NEW PORT RICHEY — David Spriggs cultivated his talents like the flowers in his shop — carefully and with a perfectionist's touch.
He traveled the world gathering artifacts of glass and statues, and was known for his collection of Mola fabric art. He delighted the senses of his guests with cooking learned from his mother.
And when partners in his many civic endeavors needed floral arrangements, all they had to do was mention it to Mr. Spriggs.
Mr. Spriggs, the owner of Flowers By Gru and a past president of the West Pasco Historical Society, died Tuesday of congestive heart failure. He was 76.
Pasco County Commissioner Pat Mulieri, who knew Mr. Spriggs through his 20-year relationship with the historical society, once approached him about fall-themed floral centerpieces for a coming auction for Lighthouse for the Visually Impaired and Blind.
"He said, 'Don't worry about it,' " Mulieri said. "The next thing I knew I had 40 centerpieces. He would go over and above."
Peers at the historical society and museum knew Mr. Spriggs as a creative type who livened up displays.
For example, he came up with an idea to create replicas of street corners as they existed in the 1930s. The museum did just that, re-creating the Zane Rankin grocery store near an old shoe shop.
"As far as the museum goes, he was very innovative," said David Prace, 82, also a past president of the Historical Society. "He sort of represented a younger face compared with older people who had founded the museum, and came in with fresh ideas."
Since the mid 1980s, Mr. Spriggs turned his florist shop into a pro-bono source of decorations for boats and floats, pitching in to help with the Chasco Fiesta and other events. His civic ties ran from the Masonic Lodge and Shrine club to the Greater New Port Richey Main Street group and his college fraternity.
"Any program I put on, he was right there to help," said Historical Society pal Frances Mallett, 91, a descendant of one of Pasco's original settlers in the 1830s. Mr. Spriggs contributed flowers for table settings or sent arrangements to sick or homebound residents, she said.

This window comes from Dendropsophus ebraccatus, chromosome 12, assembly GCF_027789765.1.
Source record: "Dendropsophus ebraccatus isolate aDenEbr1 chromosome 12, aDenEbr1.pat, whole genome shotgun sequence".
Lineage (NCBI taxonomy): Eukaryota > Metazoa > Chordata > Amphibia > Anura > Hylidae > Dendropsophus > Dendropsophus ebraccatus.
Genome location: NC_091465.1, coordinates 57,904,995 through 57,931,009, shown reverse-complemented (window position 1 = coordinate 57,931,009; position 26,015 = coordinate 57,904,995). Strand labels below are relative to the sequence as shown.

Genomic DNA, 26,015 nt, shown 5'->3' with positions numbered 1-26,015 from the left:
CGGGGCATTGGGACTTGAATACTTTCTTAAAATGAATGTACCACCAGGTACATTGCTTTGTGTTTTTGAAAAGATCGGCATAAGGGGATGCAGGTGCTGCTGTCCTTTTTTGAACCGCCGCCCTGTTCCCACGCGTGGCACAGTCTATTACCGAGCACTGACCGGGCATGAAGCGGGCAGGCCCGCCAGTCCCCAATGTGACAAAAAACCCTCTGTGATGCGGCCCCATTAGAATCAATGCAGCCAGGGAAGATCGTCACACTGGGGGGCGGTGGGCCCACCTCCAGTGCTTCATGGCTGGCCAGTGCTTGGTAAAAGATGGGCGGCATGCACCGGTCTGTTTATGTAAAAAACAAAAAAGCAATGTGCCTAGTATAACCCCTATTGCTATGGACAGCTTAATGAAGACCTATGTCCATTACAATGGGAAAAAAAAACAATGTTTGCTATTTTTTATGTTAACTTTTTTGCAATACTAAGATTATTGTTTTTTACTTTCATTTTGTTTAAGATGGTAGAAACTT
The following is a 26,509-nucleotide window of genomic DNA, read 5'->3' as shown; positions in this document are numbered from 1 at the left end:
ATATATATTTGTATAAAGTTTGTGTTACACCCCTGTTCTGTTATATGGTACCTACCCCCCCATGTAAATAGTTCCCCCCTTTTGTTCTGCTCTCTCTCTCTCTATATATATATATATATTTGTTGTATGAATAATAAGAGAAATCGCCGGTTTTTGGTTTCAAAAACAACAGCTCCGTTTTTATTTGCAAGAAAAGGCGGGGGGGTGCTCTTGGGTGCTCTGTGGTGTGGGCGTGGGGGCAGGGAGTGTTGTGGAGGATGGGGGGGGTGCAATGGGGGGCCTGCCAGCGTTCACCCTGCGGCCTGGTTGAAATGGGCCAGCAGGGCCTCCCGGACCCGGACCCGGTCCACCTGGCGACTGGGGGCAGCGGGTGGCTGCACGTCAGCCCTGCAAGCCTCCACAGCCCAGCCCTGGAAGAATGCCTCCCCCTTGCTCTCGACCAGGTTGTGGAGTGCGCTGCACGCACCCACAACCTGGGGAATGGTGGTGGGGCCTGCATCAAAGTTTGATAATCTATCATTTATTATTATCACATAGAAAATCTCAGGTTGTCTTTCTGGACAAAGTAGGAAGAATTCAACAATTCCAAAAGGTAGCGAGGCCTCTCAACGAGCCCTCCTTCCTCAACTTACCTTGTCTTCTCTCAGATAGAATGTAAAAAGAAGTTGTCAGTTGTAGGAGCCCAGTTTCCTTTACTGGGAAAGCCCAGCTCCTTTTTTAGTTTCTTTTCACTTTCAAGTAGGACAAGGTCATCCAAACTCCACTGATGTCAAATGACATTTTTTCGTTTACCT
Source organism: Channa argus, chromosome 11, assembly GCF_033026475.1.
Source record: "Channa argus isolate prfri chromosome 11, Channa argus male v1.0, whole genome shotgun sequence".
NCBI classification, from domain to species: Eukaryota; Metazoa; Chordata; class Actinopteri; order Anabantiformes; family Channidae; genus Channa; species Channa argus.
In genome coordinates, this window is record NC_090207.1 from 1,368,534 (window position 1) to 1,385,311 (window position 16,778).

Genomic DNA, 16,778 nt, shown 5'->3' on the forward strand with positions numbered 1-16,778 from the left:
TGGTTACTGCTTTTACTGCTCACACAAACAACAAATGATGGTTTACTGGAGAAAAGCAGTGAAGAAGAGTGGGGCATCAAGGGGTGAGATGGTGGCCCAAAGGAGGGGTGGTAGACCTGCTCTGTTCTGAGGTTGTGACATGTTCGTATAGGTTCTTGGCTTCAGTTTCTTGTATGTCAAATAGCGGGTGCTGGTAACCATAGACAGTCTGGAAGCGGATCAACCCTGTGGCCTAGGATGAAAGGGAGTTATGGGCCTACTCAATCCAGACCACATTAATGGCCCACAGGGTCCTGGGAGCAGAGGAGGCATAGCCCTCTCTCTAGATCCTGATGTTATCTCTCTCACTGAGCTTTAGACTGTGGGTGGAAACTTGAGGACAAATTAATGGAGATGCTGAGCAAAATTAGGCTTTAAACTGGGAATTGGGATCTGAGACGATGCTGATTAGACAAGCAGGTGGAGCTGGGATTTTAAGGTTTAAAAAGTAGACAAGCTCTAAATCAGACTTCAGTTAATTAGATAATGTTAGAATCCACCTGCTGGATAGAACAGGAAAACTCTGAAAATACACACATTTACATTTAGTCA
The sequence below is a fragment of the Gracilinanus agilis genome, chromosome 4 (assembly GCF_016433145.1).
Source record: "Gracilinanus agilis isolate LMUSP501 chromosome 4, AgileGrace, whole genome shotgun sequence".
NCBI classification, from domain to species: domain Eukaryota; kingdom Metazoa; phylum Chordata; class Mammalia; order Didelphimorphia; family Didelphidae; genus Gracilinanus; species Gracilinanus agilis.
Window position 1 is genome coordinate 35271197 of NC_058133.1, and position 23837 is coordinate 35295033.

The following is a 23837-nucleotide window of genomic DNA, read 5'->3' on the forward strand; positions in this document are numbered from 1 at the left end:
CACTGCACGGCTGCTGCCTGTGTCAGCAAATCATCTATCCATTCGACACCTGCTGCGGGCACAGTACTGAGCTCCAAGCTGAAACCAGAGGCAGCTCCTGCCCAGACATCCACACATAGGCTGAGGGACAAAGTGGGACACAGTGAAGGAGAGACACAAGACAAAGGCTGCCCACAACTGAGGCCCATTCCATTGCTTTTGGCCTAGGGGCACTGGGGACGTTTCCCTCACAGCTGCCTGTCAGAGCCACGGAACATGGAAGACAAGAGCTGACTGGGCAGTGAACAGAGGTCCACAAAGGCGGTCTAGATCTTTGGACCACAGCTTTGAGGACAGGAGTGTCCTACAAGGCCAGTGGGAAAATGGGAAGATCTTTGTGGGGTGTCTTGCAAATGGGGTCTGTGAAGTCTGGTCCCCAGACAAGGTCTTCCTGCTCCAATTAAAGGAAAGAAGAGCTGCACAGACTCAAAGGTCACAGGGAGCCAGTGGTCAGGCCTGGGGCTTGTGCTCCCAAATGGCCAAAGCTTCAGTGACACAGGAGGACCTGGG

At a civic fashion show organized by Mallett, organizers paused to remember active citizens who had died the previous year. Mr. Spriggs manned a large gong he had acquired on one of his travels, striking it with each name read aloud.
He made his workplace a home for seasonal workers and any of several small white dogs he brought with him to the shop. "He was a very nice, generous man," said Kim Jakey, 40, his right-hand employee. "I learned a lot from him."
David Carlton Spriggs was born in Dayton, Ohio, the son of a sales manager. Cousin Jenny Mikos described Mr. Spriggs' mother as "the Martha Stewart of her time" who left behind recipes for rich but unequaled food.
He graduated from Miami University of Oxford, Ohio, in 1957 with a degree in business administration. Over the next 20-plus years he served as an administrator at business schools in Chicago, Maryland and Washington, D.C.
He never married, though he was briefly engaged in his late 20s.
Peers remember Mr. Spriggs as someone unafraid to voice his opinions, sometimes with a bit of an edge. "He could be very cutting," said Mikos, 58, of Dayton. "He was a wonderful man with a big heart, but he didn't tolerate ineptness."
Health problems, including diabetes and congestive heart failure, prompted Mr. Spriggs to reduce his civic involvement earlier this year.
Times researcher Natalie Watson contributed to this report. Andrew Meacham can be reached at (727) 892-2248 or email@example.com.